Homelab, Linux, JS & ABAP (~˘▾˘)~

[SAPUI5] Promisify an oData request

This is discussed for many years and unfortunately will not be implemented in the UI5 framework itself (see here). There are already different blogs describing how to build a wrapper for oData requests (for example here and here).

But with ES2024 it now got super simple to do this:

async function readData(model, entitySet) {
  const [promise, resolve, reject] = Promise.withResolver( )
  model.read(entitySet, {
    success: data => resolve(data),
    error: error => reject(error)
  return promise

const user = await readData(oDataModel, "/user")

[JavaScript] Working with Promises in 2024

Since ES2024 there is a new way to create promises by using the withResolver function:

// ES 6 Via Constructor
const promise = new Promise((resolve, reject) => { }

// ES2024 Via factory function
const [promise, resolve, reject] = Promise.withResolver( )

Since ES2018 there is an additional handler called finally:

const promise = fetch("/myAPI")

  .then(response => console.log(response))
  .catch(error => console.error(error))
  .finally(() => console.log("Called in any case"))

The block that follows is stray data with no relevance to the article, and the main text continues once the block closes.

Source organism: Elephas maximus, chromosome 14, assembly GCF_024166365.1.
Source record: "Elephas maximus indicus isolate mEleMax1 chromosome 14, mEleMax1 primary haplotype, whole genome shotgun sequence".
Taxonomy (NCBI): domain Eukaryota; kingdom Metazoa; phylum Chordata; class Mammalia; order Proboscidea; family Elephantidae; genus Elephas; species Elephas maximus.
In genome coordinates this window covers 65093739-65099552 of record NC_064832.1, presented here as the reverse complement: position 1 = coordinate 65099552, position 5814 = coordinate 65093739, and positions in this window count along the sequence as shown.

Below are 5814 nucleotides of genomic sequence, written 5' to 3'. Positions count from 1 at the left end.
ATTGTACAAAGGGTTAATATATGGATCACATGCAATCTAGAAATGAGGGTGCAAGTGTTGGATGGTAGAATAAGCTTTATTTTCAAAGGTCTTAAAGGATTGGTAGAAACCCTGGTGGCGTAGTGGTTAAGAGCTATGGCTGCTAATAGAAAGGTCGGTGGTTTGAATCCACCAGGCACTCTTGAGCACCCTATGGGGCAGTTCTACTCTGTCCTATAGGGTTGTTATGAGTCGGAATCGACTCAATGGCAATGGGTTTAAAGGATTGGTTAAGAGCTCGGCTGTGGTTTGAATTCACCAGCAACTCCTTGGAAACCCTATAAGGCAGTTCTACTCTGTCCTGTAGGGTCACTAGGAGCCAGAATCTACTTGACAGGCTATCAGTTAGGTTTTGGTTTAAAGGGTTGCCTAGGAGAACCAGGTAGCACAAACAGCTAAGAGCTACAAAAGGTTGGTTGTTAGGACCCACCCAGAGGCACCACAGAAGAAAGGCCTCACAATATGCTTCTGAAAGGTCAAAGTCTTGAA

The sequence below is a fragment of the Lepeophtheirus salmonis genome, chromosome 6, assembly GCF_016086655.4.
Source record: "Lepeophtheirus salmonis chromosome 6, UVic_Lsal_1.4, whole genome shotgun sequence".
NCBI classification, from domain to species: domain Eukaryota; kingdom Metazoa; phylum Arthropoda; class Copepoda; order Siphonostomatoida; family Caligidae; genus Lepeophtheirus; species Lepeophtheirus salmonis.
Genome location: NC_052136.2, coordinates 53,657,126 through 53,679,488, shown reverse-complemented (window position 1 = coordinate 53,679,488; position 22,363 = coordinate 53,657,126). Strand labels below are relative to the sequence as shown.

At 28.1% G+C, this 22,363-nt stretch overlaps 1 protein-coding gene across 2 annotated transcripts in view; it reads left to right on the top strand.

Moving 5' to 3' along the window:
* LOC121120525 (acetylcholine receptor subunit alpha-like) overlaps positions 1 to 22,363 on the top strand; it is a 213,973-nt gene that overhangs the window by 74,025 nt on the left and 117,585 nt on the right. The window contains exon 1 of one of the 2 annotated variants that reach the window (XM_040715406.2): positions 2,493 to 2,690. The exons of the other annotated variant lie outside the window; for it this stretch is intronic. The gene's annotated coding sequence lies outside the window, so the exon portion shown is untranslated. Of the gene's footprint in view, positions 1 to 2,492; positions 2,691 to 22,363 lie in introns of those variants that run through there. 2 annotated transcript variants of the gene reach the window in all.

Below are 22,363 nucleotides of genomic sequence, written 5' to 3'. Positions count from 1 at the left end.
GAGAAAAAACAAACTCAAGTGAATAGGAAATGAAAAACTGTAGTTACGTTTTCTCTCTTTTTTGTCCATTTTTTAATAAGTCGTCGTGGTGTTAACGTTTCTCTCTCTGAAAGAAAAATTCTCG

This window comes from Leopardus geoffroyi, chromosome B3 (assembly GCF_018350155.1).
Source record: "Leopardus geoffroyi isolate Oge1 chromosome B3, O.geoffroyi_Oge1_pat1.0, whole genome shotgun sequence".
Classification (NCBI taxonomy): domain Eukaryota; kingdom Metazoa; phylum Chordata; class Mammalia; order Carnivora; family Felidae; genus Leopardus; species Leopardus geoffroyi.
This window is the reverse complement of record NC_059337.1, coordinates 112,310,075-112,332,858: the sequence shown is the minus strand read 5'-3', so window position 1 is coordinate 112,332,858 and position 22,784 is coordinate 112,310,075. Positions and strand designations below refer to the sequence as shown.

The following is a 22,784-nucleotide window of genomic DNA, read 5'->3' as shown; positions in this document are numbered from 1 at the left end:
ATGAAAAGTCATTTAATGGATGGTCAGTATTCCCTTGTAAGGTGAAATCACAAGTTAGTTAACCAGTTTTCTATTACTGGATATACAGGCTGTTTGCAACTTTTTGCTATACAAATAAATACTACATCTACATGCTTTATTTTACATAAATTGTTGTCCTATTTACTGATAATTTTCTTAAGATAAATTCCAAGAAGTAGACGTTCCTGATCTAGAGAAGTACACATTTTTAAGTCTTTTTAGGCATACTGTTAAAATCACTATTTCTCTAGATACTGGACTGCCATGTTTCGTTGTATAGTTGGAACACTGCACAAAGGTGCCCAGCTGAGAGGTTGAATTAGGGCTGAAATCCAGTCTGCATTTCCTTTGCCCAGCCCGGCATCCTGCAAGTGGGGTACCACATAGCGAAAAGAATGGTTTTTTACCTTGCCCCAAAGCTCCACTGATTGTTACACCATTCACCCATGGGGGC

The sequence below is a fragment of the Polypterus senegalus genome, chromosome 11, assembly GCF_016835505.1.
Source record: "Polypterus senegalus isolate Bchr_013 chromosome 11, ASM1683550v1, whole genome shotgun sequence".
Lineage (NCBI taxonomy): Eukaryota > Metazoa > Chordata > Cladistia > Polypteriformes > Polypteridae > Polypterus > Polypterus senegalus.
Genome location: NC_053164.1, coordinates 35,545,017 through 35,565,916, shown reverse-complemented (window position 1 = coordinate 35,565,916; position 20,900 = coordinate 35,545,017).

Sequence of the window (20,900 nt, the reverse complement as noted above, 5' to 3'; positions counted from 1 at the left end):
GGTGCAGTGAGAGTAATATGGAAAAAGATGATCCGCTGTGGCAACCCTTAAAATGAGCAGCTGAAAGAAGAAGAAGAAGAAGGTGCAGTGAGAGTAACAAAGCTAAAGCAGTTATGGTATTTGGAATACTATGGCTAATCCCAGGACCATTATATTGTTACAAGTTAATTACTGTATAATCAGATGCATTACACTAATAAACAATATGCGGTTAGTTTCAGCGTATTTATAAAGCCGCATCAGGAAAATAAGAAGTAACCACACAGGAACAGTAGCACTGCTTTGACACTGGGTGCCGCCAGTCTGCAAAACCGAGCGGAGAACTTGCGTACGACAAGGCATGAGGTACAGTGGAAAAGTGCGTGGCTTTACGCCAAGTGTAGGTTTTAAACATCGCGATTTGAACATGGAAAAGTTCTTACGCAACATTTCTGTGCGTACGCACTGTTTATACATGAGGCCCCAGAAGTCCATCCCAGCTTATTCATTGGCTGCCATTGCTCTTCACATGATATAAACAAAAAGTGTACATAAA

And handling multiple Promises has been made easier by the new methods allSettled, any, race which were introduced in ES2020 and ES2015:

// Promise that resolves when all promises are resolved
const promise = Promise.all([promiseA, promiseB])
promise.then(([valueA, valueB]) => console.log(valueA, valueB))

// ES2020 Promise that resolves when all promises are settled (either resolved or rejected)
const promise = Promise.allSettled([promiseA, promiseB])

// ES2020 Promise that resolves when either promiseA or promiseB is resolved
const promise = Promise.any([promiseA, promiseB])

// ES2015 Promise that resolves/rejects when any promise is resolved or rejected
const promise = Promise.race([promiseA, promiseB])

[JavaScript] ES6